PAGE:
Most of us end up with no more than five or six people who remember us. Teachers have thousands of people who remember them for the rest of their lives. ~Andy Rooney
I think this quote by Andy Rooney is a much more intelligent quote than the one by George Bernard Shaw; "He who can, does; He who cannot, teaches." It just makes no sense to me. Someone had to teach you how to do what you do, so you can't just "do," you first have to be taught how to "do."
Teachers have made a huge impact on my life. I mean, I'm married to a teacher, so I guess that shows how much I love and support teachers. I was a preschool teacher then later a preschool music teacher for a while. I hope I made an impact on the lives of those children. Or if nothing else, I hope I didn't screw them up too badly. Time will tell.
My mother wanted to be a teacher. Instead she became a teacher to her children. So in a sense, she did become a teacher. She was my first teacher. I can't explain the impact my mother has had on my life. Who would I be without her?
My kindergarten teacher, Mrs. Hope, was a very kind, soft-spoken woman. I don't remember much from kindergarten, but I do remember her kind eyes and gentle voice. For first grade I had Mrs. Oberbillig, for second grade Miss Hallbrook, for third grade Mrs. Ryun, for fourth grade Miss Grabill, for fifth grade Mrs. Wheeler and for sixth grade Mr. Reeves.
I remember Miss Grabill being a wonderful person. She encouraged me and made me love school. She helped me find a place where I felt welcomed. I'd have to say she was my favorite in elementary school. There were others of whom I have fond memories, but none the likes of Loah Grabill.
On the other side of the coin, I was never sure what to think of Mrs. Wheeler. She scared the crap out of me while smiling the entire time. I can't think of a thing negative to say about her, just that she instilled a general feeling of fear in me. I can think of many negative things to say about Mr. Wright, but I won't. I had him for science, I think. I just know he gave me the creeps and he was a horribly unfair teacher. I received my first bad grade in his class in 5th grade, and it all stemmed from a confrontation I had with him that today may have cost him his teaching license. He was well dressed, yes. But it doesn't matter what he wore, he was a dirty old man.
Junior high was liberating for me. Very few kids I went to elementary school with attended the same junior high that I did. I needed that. They all saw me as a skinny, gangly pre-adolescent with horrible acne and the inability to sit still. I matured some over 7th grade and when I was forced back into a school with them in 8th grade, it was a little better. I won't say it was great, but it was a little better.
Apart from the generally horrible social issues, I had some teachers who were incredible. Mr. Hansen in 8th grade was both my home room teacher as well as my science teacher. He was a down to earth person who treated everyone equally and had an incredibly deadpan sense of humor. Mr. J. Wilson was my 9th grade Algebra teacher, who helped me realize that I could understand math after two years of teachers who had made me feel like I couldn't. (He was the one and only, because my high school math teachers kicked me right back into that gutter again.)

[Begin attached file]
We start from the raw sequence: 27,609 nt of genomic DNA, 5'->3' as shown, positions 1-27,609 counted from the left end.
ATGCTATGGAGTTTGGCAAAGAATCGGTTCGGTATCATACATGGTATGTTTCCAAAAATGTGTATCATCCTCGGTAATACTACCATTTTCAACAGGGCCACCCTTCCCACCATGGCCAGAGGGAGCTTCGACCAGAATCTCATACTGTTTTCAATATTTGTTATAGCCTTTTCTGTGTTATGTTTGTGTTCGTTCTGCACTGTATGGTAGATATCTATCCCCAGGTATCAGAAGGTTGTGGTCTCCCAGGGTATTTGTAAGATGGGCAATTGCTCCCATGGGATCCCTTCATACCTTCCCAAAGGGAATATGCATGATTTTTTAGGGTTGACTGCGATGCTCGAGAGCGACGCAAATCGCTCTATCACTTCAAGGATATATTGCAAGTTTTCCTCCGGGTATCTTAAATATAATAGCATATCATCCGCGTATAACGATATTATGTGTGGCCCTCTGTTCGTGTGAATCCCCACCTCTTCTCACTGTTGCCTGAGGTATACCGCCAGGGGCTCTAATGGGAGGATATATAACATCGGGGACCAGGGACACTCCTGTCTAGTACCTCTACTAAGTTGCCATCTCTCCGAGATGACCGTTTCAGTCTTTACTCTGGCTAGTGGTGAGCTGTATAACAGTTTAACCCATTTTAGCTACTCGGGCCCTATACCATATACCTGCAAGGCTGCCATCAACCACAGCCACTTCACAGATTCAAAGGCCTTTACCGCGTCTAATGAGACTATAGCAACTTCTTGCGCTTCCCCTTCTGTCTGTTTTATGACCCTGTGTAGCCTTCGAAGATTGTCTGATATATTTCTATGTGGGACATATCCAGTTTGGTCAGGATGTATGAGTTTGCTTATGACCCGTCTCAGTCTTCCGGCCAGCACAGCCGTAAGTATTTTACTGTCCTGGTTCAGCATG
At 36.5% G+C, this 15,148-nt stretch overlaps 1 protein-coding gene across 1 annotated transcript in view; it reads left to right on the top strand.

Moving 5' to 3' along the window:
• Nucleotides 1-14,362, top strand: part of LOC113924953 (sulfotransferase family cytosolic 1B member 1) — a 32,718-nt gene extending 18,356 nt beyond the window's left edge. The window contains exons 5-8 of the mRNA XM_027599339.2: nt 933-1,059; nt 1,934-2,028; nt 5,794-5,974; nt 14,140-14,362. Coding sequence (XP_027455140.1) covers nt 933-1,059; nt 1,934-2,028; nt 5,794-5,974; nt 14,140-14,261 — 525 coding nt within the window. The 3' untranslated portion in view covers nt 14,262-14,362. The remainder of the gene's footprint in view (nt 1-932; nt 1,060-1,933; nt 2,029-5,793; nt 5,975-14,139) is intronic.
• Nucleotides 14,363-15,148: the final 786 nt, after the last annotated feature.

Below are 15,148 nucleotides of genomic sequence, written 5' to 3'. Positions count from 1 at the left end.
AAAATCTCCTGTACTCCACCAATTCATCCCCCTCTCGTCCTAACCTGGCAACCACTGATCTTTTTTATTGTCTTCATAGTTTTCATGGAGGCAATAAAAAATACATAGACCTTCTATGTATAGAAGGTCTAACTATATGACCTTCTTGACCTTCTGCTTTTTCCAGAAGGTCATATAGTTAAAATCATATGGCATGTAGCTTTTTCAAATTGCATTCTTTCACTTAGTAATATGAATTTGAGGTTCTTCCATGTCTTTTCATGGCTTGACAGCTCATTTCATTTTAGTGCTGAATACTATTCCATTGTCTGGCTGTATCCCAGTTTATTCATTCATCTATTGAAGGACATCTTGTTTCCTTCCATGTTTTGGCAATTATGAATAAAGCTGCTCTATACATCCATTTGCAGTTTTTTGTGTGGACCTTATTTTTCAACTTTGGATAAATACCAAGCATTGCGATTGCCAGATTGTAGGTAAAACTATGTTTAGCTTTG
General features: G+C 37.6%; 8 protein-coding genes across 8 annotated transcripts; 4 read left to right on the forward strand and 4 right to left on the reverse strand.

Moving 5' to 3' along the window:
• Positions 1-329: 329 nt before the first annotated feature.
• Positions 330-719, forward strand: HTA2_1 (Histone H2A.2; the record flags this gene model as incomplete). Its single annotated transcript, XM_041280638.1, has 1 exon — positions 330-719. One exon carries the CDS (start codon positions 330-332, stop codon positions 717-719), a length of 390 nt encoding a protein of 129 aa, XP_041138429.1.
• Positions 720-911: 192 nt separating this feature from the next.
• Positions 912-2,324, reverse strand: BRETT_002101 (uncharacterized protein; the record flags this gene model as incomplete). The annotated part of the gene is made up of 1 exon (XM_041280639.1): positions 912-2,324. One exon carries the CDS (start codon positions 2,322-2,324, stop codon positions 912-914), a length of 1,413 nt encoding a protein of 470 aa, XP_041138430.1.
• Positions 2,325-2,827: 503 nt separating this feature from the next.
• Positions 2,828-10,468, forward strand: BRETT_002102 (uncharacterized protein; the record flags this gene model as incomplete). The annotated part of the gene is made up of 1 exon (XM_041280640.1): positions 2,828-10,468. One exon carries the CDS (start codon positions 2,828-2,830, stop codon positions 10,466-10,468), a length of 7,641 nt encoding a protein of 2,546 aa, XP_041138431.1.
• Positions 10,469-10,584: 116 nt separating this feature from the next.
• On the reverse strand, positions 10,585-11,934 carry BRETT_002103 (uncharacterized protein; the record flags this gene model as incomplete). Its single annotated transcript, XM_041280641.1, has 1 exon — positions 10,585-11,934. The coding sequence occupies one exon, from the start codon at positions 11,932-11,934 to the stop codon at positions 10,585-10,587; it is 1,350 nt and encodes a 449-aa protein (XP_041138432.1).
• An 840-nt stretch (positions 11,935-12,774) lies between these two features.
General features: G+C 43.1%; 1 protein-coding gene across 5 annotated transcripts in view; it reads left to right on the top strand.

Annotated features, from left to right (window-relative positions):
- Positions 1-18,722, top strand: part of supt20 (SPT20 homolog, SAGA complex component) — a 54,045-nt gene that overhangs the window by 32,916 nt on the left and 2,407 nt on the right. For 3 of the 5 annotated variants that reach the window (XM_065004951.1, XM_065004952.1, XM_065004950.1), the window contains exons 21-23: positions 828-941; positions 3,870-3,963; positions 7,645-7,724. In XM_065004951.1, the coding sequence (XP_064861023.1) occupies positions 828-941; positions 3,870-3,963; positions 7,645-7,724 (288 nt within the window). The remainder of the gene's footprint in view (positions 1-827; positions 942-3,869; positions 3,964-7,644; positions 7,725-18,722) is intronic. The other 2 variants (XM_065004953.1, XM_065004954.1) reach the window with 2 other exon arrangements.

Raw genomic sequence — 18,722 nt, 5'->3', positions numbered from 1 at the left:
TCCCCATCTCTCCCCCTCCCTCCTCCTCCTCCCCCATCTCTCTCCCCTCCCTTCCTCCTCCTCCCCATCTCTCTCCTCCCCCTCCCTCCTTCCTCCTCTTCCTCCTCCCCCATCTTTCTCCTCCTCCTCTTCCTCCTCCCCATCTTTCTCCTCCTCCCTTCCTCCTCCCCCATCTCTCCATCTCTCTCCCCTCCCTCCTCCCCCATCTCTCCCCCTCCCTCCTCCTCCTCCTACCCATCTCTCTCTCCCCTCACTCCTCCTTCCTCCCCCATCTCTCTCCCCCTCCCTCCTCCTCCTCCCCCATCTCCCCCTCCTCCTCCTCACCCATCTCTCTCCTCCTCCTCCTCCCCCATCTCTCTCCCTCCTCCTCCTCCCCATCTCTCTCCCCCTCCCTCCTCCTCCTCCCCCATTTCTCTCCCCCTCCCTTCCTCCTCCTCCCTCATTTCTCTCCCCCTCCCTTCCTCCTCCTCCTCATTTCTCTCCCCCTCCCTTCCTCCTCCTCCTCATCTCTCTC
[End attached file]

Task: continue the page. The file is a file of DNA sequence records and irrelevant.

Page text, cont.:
Mr. Atkinson was our business teacher. One of the things he taught us was typing (no kids, not computers, but actual typing!) It was a valuable skill to learn and I feel sorry for the kids who did not take it seriously. He was a very unique individual who didn't allow nonsense, but instilled in you the importance of what he was teaching you. (He also made us cut our fingernails so we could type better, and told us the only fingernail that needed to be long was our pinky nail, and that was only if we were snorting coke.)
Mrs. Pratt and Mr. Eller were my English teachers in 8th and 9th grade and I had long understood that I enjoyed English more than any other subject. They both made an impact on me as a young person, each in their own way. I never have had the opportunity to diagram sentences, despite the numerous times these two forced us to do so. I'm still waiting.
High school brought me a plethora of teachers who made a positive impact on my life. Thank goodness the ones that did were there, because if I had to base my high school career on Mr. Wickam, Mr. Martin and Mr. Cebuhar, I'd probably have a very negative remembrance of those days.
Thankfully I was blessed with Mrs. White, Mr. Hendricks, Ms. Kauffman, Mr. Ortale, Mrs. Fisher, Mr. Blenderman, Mrs. Weir and Mr. Kent to fill me with wonderful memories and a plethora of knowledge.
Most importantly, they made me believe in me. I think that's what I miss most about being in school. Some teachers have a way of knowing when a child needs built up inside. Not all teachers, mind you. Teachers are just like the general population; some have the ability to know what a child needs beyond the lesson plans, and some do not.
Who will I remember more: Andy Rooney or George Bernard Shaw? Andy Rooney, of course. Who will I remember fondly for being much more than a teacher? Mrs. Hope, Mrs. Oberbillig, Miss Hallbrook, Mrs. Ryun, Miss Grabill, Mr. Hansen, Mr. Eller, Mrs. White, Mr. Hendricks, Ms. Kauffman, Mr. Ortale, Mrs. Fisher, Mr. Blenderman, Mrs. Weir and Mr. Kent.
Who do YOU remember?